Not ‘just what it is like’

consciousnessSteven Bodovitz

In:- Consciousness and the Universe (2009-11)

This paper describes an interesting experiment serving to demonstrate the distinction between information processing and conscious/subjective assessment. In an experiment by Lau & Passingham (2006) subjects are shown an image (the target), followed quickly by a second image (the mask). When the second image follows quickly enough, the first image/target is removed from consciousness. In a finding similar to blindsight and other evidence of non-conscious processing, the subjects’ guesses for the nature of images that did not get into consciousness were as accurate as their responses for those that did enter consciousness.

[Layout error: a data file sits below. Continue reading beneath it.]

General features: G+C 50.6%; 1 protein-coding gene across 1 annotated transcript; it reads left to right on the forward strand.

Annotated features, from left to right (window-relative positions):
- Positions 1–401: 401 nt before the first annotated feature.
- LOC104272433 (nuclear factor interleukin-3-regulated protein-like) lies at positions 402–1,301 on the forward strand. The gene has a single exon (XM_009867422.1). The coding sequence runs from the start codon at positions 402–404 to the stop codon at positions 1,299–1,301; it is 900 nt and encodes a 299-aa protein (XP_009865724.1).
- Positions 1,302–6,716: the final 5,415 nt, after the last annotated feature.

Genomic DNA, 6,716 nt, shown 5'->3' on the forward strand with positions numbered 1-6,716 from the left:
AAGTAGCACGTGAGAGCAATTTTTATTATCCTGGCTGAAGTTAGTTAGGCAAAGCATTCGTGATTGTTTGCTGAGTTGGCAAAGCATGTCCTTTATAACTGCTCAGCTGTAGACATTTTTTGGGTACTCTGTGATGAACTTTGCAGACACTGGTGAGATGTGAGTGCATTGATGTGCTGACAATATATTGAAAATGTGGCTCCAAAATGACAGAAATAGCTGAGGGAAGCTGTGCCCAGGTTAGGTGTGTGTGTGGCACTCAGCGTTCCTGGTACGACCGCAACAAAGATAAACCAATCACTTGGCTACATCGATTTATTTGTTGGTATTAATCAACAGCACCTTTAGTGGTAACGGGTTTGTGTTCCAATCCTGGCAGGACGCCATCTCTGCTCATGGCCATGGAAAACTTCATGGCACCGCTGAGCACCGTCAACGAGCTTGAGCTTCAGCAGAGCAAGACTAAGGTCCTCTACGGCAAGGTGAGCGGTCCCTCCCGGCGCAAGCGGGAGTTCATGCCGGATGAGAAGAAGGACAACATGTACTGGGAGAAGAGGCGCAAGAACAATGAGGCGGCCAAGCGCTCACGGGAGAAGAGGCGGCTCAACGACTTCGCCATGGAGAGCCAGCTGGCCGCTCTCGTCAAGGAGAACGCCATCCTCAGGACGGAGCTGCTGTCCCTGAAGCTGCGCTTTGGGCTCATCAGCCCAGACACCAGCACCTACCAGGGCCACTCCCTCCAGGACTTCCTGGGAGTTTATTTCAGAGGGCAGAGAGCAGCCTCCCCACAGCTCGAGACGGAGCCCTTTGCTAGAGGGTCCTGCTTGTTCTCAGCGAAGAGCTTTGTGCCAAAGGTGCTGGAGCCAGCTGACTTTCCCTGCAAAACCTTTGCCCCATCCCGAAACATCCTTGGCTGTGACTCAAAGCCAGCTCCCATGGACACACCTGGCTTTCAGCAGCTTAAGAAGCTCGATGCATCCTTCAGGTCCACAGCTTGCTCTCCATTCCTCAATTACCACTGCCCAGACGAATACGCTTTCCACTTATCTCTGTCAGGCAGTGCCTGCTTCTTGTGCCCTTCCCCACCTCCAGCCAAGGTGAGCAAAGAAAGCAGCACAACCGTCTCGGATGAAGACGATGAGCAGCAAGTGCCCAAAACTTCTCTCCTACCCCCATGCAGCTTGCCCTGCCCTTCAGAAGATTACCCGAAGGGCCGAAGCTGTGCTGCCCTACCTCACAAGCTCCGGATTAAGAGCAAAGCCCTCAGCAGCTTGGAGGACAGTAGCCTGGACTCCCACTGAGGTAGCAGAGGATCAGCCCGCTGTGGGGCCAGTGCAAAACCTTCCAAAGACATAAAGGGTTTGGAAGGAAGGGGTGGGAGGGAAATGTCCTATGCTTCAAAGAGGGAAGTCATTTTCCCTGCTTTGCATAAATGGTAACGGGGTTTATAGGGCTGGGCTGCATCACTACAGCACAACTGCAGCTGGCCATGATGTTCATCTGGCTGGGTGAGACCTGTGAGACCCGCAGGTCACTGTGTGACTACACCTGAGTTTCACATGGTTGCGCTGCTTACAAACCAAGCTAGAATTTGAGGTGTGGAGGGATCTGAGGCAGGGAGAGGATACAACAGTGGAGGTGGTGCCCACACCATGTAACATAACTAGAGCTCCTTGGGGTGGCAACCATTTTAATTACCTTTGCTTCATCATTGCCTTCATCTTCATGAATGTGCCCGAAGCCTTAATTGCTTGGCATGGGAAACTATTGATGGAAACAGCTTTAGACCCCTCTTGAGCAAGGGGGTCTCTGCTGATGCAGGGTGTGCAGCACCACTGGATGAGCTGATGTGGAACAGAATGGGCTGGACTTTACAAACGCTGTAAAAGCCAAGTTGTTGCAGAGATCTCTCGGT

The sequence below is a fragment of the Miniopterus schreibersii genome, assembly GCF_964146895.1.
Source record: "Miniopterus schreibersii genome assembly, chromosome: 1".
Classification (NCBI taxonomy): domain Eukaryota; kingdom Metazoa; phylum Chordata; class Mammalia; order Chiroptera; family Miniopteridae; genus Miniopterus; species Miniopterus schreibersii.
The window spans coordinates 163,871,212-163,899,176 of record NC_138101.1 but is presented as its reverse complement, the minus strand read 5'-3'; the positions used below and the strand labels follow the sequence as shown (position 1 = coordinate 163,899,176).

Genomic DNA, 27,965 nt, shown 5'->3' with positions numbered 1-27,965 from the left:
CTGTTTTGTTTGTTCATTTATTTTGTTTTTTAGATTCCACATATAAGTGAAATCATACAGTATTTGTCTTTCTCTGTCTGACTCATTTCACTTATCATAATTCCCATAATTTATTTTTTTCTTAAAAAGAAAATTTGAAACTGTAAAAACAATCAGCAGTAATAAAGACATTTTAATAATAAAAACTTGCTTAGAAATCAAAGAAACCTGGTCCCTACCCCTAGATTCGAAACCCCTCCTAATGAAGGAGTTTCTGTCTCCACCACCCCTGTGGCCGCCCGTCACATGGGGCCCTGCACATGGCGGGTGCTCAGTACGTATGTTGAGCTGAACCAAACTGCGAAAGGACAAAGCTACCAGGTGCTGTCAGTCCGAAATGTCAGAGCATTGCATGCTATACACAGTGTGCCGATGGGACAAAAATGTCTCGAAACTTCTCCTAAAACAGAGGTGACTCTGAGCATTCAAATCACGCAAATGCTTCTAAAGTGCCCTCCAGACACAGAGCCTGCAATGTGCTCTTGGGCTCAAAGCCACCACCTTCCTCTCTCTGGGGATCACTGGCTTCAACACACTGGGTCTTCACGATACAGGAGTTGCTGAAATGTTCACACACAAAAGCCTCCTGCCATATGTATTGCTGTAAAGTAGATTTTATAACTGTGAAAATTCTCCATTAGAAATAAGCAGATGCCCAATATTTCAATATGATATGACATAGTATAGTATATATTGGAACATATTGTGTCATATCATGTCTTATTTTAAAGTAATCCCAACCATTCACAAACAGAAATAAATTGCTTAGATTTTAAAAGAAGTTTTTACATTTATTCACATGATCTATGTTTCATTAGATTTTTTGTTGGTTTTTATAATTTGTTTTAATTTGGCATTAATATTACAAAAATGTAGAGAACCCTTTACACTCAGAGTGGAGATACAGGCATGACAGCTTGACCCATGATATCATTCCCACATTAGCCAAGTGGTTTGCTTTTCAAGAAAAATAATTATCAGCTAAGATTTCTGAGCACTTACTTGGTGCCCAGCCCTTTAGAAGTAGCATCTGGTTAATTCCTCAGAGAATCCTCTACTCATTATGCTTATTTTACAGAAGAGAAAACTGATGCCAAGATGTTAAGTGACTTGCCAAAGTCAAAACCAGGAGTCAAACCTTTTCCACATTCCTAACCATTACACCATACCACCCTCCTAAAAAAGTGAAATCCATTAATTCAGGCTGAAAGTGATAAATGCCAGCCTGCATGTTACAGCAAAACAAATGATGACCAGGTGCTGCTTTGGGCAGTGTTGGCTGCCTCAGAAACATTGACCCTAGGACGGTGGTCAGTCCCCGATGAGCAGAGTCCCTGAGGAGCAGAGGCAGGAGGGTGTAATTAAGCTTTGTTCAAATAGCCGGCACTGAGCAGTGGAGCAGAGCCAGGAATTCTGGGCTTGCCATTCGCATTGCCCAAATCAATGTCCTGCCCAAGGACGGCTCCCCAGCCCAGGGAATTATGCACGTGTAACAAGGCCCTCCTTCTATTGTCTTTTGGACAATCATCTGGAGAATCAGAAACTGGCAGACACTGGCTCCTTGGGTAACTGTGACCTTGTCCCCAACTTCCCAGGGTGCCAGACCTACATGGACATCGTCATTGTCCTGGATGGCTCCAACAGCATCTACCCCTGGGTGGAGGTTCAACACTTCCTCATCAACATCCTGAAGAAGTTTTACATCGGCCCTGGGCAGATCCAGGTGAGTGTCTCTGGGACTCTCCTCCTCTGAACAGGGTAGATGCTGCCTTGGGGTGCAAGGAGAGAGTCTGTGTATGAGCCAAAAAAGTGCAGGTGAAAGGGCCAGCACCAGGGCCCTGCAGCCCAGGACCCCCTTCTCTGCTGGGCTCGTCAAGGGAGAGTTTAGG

This comprises yet another study that contrary to what is often promoted in parts of modern consciousness studies indicates that the brain’s information processing and consciousness are distinct functions. Given studies of this kind, it is not possible to say that consciousness is just what it is like, or the same thing as, or even a by-product of information processing. It might be possible to argue that it did not have a function in the light of the subjects’ guessing abilities, but other evidence does involve it in the longer-run assessment of inputs that the brain is receiving.

Tags: , Posted by

Leave a Reply